A Likud lament

A Likud lament

A letter from Israel

Turns out I was correct in my final Aliyah Diary column (“Fifth ‘aliyaversary’ becomes the new normal,” Oct. 12) when I predicted that I would have more to report about our lives in Israel.

Hence my first installment of “Letters from Israel,” which picks up where our five-year settling-in process from Teaneck to Ma’aleh Adumim ended.

It was not the arrival of our third Jerusalemite grandchild in October, nor November’s Operation Pillar of Defense, that moved me to put fingers to keys – although both of these events certainly are worthy of commentary. The muse struck instead as I waited to vote for my favored Likud Party candidates.

You may have heard that the Nov. 25 primary election turned into a two-day affair thanks to massive computer glitches caused by (a) hackers; (b) the party failing to pony up enough shekels for proper bandwidth; (c) poor planning on the part of the responsible service provider; or (d) God’s enduring sense of humor. I will leave it to the lawyers to figure out where to place the blame.

An unwieldy 97 candidates were competing for about 25 Likud seats in the 19th Knesset, and 125,351 party members were eligible to vote for the 12 hopefuls of their choosing.

Before every election, Likud candidates flood members with SMS texts and automated phone calls. Our cellphones pinged all day long for weeks. When we picked up the ringing land line during dinner, the voice on the other end was often a party hack rather than our grandchildren wanting to say “night-night.” My list of 12 bore no relation to those annoying communiqués.

Steve dubbed the evening of Nov. 25 “Dinner and Democracy Night.” Lists in hand, we took an invigorating two-mile walk to the polling station – a local event venue – and a restaurant in the mall next door.

The last time we’d voted, I had gone ahead of Steve and called to instruct him to find the “L” table (for Leichman). This well-intended piece of advice has become a family joke, as there is no “L” in the Hebrew alphabet. Whoops, I meant “Lamed.”

We knew that in Jerusalem that day, hundreds of voters waited for hours due to malfunctioning voting machines. Many others gave up and left. When we arrived at the Ma’aleh Adumim event hall, we walked through the gauntlet of campaign workers to a short line where a woman with a clipboard was taking names. Because of the computer problems, our turn was about an hour away. So dinner came before democracy.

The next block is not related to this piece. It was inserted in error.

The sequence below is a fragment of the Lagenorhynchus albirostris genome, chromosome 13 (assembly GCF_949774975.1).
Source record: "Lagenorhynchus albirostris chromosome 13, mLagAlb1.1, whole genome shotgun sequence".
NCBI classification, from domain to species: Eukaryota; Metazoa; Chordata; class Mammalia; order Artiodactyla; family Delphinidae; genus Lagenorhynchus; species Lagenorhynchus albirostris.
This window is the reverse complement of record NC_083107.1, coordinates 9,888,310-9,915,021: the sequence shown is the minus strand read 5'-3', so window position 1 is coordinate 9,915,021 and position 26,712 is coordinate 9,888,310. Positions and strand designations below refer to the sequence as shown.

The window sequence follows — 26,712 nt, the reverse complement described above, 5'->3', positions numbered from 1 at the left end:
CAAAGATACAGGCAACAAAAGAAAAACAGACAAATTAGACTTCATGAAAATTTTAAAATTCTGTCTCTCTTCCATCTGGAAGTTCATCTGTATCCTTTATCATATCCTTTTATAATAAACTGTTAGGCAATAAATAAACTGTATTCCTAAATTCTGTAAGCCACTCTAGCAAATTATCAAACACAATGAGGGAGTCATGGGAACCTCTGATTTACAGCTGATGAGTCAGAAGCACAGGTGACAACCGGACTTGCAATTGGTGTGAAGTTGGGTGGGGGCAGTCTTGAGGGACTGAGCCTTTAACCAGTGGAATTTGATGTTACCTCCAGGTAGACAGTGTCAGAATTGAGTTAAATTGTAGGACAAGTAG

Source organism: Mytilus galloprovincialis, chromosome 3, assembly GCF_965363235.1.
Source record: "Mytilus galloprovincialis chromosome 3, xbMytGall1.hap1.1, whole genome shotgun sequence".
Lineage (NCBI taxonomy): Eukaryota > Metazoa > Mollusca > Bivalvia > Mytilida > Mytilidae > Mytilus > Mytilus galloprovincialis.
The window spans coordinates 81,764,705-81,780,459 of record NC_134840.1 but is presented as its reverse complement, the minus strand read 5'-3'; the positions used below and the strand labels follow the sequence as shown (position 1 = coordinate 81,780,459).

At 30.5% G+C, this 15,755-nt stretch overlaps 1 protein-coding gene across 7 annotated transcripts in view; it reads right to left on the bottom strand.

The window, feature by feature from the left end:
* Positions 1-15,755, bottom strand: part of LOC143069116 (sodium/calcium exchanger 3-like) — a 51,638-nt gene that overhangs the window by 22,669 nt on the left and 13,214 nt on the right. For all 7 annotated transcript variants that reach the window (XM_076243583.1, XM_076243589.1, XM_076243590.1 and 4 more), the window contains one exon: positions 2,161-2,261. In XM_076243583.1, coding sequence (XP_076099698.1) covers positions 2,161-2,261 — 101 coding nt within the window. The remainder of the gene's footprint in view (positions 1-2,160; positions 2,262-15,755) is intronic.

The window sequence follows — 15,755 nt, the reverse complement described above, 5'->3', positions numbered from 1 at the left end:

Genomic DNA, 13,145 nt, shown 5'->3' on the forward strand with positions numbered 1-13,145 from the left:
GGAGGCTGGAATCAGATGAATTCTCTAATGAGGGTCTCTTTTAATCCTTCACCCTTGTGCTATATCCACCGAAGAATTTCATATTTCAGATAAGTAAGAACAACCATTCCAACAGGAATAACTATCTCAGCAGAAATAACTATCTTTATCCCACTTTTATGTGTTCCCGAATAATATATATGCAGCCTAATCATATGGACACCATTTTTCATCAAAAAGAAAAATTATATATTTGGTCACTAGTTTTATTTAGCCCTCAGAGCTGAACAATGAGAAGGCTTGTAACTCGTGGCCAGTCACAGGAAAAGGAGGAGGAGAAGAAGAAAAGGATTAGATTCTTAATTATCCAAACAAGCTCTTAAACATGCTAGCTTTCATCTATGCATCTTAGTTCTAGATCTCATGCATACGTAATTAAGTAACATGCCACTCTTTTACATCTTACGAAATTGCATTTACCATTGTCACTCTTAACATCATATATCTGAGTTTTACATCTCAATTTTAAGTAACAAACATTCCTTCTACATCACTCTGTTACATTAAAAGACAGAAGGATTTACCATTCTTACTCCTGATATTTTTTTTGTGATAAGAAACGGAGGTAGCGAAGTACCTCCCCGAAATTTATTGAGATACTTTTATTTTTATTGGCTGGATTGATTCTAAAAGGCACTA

With bellies full of the hearty Aroma café fare, we returned an hour later and we were called within minutes. There were no alphabetically arranged tables this time. We were assigned to a cluster of two voting stations consisting of laptops shielded by Likud-blue cardboard screens. The nice ladies who took our ID cards (they agreed to take my driver’s license as I discovered in a panic that my all-important ID card was missing) directed me to Station 1 and Steve to Station 2.

So far so good. When Station 1 finally booted up, I followed the simple instructions and chose my 12 candidates. On the next screen, headshots of each of my choices appeared, and I could finalize my vote or go back and make changes. It was all pretty high tech, a far cry from the pieces of paper we deposited in envelopes during the last election.

Alas, slips of paper would have proved much more efficient. Station 2’s laptop never registered Steve’s choices, and no amount of prodding by the house techie could get it moving. Steve joked in Hebrew to the frazzled, apologetic poll-watcher ladies that the venue’s bar should have been open for both voters and volunteers. A little booze might have put a humorous spin on the scenario that was playing out at voting stations all across the room.

Eventually, a pantsuited and ponytailed young female Likud official informed Steve that he’d have to come back the next day. Even without a glass of wine, we had a good laugh and walked back through the gantlet out into the cool night air for our walk home.

Possibly the worst part of this fiasco was that it prolonged by 24 hours the punishing procession of text messages and phone calls. Two times I picked up the phone to hear Bibi Netanyahu’s recorded baritone apologizing for the glitch and reminding me of the extended voting hours. Many of the 97 candidates bombarded my Nokia in renewed pleas for my vote.

But I do have some good news about Israeli bureaucratic efficiency. The next morning I was at the local Interior Department branch to apply for a replacement ID. There was nobody on line. I filled out a form, paid 115 shekels, got my picture taken, and signed the receipt. Within 10 minutes my new te’udat zehut was in my bag. Will somebody at Likud headquarters kindly call these folks for some pointers?

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